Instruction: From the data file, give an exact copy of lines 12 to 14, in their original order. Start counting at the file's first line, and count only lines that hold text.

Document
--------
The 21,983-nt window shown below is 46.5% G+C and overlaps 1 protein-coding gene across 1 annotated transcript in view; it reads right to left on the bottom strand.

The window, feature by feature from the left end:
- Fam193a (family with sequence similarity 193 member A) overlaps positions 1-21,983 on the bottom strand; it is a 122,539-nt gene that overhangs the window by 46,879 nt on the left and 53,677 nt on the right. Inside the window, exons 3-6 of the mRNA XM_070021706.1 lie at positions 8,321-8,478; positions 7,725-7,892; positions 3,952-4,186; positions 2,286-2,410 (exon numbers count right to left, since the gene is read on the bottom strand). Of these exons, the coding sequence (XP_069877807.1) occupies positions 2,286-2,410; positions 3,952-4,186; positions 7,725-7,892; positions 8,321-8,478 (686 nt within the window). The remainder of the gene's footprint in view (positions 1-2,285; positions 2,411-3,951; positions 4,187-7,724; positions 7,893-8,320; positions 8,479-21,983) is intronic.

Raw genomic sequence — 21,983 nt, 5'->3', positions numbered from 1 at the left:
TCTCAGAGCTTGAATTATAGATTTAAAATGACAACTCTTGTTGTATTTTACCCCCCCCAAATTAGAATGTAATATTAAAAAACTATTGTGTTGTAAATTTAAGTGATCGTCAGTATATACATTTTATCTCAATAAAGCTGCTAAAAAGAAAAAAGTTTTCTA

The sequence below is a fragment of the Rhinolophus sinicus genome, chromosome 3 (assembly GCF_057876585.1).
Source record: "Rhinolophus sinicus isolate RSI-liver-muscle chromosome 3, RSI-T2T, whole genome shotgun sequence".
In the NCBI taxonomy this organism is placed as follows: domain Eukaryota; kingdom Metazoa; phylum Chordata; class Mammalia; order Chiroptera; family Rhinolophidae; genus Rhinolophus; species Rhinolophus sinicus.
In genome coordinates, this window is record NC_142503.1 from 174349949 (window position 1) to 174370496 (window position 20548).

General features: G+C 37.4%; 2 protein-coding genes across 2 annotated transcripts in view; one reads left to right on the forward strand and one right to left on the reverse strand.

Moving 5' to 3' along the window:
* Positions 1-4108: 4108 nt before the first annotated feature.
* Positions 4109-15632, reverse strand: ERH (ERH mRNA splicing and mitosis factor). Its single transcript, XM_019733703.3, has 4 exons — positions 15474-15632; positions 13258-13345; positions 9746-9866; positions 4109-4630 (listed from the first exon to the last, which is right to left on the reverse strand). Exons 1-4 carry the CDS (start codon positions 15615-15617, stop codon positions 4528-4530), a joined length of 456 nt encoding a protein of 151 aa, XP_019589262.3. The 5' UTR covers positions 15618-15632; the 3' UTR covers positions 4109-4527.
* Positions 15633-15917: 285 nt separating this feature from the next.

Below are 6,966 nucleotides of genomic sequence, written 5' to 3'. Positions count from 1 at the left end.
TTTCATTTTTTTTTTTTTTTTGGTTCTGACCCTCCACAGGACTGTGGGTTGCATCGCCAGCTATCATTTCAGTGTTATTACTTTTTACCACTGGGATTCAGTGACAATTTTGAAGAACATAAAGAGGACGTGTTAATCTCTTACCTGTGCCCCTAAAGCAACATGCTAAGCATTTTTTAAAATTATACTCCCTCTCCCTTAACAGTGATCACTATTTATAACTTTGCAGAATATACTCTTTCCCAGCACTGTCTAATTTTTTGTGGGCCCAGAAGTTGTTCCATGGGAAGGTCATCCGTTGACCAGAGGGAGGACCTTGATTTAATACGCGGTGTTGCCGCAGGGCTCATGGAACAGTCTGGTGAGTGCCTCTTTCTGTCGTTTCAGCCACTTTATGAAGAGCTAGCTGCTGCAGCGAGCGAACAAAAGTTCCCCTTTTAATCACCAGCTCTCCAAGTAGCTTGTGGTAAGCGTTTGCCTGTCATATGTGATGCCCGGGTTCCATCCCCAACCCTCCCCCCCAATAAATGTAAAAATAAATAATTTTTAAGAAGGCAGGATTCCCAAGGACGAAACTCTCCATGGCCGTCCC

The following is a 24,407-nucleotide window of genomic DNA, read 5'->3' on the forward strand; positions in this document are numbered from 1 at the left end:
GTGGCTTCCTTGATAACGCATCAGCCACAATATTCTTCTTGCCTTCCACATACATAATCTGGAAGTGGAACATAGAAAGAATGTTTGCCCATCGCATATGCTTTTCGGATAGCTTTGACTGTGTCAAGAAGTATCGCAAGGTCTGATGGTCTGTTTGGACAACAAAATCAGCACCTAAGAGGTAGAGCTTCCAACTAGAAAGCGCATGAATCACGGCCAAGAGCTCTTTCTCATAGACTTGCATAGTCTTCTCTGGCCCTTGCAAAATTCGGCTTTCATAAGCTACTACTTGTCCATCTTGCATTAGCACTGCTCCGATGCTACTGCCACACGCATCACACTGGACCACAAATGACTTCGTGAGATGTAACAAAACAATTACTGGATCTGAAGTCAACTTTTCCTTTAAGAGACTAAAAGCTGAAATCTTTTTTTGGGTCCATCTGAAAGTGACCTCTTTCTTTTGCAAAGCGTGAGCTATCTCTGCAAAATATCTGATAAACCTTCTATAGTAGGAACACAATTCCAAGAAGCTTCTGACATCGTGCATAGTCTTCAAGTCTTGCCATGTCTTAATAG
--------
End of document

* Positions 1-4108: 4108 nt before the first annotated feature.
* Positions 4109-15632, reverse strand: ERH (ERH mRNA splicing and mitosis factor). Its single transcript, XM_019733703.3, has 4 exons — positions 15474-15632; positions 13258-13345; positions 9746-9866; positions 4109-4630 (listed from the first exon to the last, which is right to left on the reverse strand). Exons 1-4 carry the CDS (start codon positions 15615-15617, stop codon positions 4528-4530), a joined length of 456 nt encoding a protein of 151 aa, XP_019589262.3. The 5' UTR covers positions 15618-15632; the 3' UTR covers positions 4109-4527.
* Positions 15633-15917: 285 nt separating this feature from the next.